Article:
ISLAMABAD – United States Secretary of State Hillary Clinton’s October 27 briefing to a congressional committee on foreign affairs, saying that any Afghan-led peace process would have to include the Quetta shura Taliban and its leader, Mullah Omar, clearly shows that the US approach has evolved further after her recent high-profile visits to Afghanistan and Pakistan where she discussed strategy with the top political and military leaders of the two countries.
Testifying at a hearing of the House Foreign Affairs Committee, Clinton did not dismiss the prospect when asked by Republican Representative Steve Chabot, whether reconciliation talks with the Taliban and other insurgents would include talks with Mullah Omar.
The US would be willing to negotiate with the Afghan Taliban leader if he met conditions that had been laid out. Her statement also emphasized several other key points reflecting a major change in the American approach towards seeking a peaceful end to the Afghan conflict that has raged for 10 years. “There is no solution in the region without Pakistan and no stable future in the troubled region without a partnership,” she added.
As she returned home after concluding trips to Kabul and Islamabad, Clinton told the US media:
The United States and Pakistan had reached 90-95% agreement on the issues that at one stage appeared close to breaking up their relationship. The United States needs to negotiate with the Haqqani network while continuing to work with Pakistan to destroy the safe havens it has inside the Federally Administered Tribal Areas of Pakistan. US aid to Pakistan should not be conditioned to disbanding the Lashkar-e-Toiba [militant group].
Earlier, during her trip to Pakistan, Clinton clearly changed the sharp edge of the much-touted American policy for a more conciliatory stance towards Pakistan’s aggressive response to demands for launching a massive military operation in the North Waziristan tribal area to oust the Haqqani network from there. The network is a key player in the Taliban-led insurgency in Afghanistan.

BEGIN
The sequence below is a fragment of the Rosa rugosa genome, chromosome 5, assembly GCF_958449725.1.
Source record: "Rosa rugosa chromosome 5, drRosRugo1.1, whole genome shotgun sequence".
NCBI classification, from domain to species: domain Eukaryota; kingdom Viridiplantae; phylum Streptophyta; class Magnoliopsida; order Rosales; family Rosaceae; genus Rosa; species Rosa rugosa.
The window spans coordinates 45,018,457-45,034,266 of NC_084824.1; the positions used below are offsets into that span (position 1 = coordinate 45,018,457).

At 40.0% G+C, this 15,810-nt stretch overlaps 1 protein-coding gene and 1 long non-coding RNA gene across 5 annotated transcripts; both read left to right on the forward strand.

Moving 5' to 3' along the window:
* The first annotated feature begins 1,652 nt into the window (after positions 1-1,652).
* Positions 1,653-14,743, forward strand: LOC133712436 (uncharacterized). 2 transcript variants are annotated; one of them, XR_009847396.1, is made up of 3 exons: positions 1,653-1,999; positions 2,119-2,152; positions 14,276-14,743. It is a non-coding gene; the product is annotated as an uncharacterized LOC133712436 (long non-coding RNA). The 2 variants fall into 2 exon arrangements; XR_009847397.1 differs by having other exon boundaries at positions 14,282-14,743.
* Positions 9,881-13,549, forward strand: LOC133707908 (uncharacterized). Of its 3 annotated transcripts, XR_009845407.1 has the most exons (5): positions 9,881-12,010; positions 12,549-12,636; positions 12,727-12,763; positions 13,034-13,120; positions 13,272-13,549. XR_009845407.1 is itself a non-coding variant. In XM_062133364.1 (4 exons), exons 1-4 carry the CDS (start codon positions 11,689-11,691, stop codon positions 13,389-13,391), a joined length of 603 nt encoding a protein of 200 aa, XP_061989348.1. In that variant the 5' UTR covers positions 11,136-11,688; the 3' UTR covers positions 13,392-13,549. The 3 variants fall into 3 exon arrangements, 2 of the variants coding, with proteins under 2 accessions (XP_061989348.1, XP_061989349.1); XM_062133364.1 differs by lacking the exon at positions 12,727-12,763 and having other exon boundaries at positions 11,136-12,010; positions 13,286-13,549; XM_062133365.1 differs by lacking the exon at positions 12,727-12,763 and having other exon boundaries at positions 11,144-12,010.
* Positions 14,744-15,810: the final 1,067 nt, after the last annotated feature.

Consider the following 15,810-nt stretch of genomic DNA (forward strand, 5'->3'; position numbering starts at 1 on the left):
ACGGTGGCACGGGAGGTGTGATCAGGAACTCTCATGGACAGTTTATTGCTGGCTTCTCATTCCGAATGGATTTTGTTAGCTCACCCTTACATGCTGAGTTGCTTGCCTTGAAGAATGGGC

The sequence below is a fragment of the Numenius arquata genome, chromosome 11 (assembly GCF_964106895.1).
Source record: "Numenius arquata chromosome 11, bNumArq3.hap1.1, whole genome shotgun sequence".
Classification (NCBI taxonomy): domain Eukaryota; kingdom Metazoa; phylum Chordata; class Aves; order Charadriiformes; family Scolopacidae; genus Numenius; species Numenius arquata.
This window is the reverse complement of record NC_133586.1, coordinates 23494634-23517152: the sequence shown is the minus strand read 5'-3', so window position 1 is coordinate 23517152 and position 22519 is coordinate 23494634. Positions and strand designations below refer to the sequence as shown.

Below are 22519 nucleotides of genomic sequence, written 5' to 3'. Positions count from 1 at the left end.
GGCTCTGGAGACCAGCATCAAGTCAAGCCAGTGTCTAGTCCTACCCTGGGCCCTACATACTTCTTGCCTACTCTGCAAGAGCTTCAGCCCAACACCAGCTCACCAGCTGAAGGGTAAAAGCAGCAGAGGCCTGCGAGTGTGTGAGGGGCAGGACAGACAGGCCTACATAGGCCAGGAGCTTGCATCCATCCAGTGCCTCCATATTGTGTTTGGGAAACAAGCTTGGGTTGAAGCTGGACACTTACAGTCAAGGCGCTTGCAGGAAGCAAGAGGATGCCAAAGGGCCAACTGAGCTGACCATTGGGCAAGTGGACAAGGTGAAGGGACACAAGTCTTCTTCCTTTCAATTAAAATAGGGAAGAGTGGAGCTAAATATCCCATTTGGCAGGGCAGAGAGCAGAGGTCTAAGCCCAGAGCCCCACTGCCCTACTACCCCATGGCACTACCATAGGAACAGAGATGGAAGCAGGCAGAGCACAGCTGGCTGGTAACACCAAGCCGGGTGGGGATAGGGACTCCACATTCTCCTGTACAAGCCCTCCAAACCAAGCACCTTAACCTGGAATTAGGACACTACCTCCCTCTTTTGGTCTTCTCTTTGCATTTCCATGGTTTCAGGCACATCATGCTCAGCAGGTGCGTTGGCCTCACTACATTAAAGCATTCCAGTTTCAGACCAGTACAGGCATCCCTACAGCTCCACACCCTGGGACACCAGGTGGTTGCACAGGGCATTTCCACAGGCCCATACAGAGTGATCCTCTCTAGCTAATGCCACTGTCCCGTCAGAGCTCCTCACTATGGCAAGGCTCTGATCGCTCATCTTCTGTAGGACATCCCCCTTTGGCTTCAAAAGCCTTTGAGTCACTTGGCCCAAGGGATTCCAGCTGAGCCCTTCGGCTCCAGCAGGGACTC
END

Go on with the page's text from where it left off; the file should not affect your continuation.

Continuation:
Instead, she proposed that Pakistan facilitate the US peace talks with the Afghan and Pakistani Taliban as well as the Haqqani network, adding that the US had no evidence that Pakistan’s Inter-Services Intelligence (ISI) was hand in glove with the Haqqanis or that the ISI had encouraged them to attack foreign targets in Afghanistan.
As Clinton returned to Washington, the State Department said on October 26 that Pakistan and the US had agreed on a framework for holding direct talks with the militants and were now working to operationalize the plan.
At a press briefing, two State Department officials explained what the secretary meant when she said in her recent interviews that the US and Pakistan had agreement on 90-95% of issues they confronted. They said the US, Pakistan and Afghanistan had already reached an understanding on holding a “trilogue” with the Afghan Taliban and Pakistan had to play its part in this by encouraging reconciliation.
“That Pakistan has to play its part in this; it has to encourage reconciliation. And that as efforts are made at reconciliation, if the US can play a helpful role, that we would be available to do that,” said one of the two US officials. After agreeing on this framework, the US and Pakistan were now working on the need to operationalize it.
“What does it mean and particularly in the context of the awful, horrific experience that the Afghans had with the death of [Afghan Peace Council head] Burhanuddin Rabbani. We’re all working off the script that is going to protect against that kind of thing happening again,” the official said.
Operational details like where to hold the dialogue, who to talk to and in what form and formats and for how long were now being worked out, the State Department official added.
“We needed to start with ensuring we were all on the same page in terms of the framework.”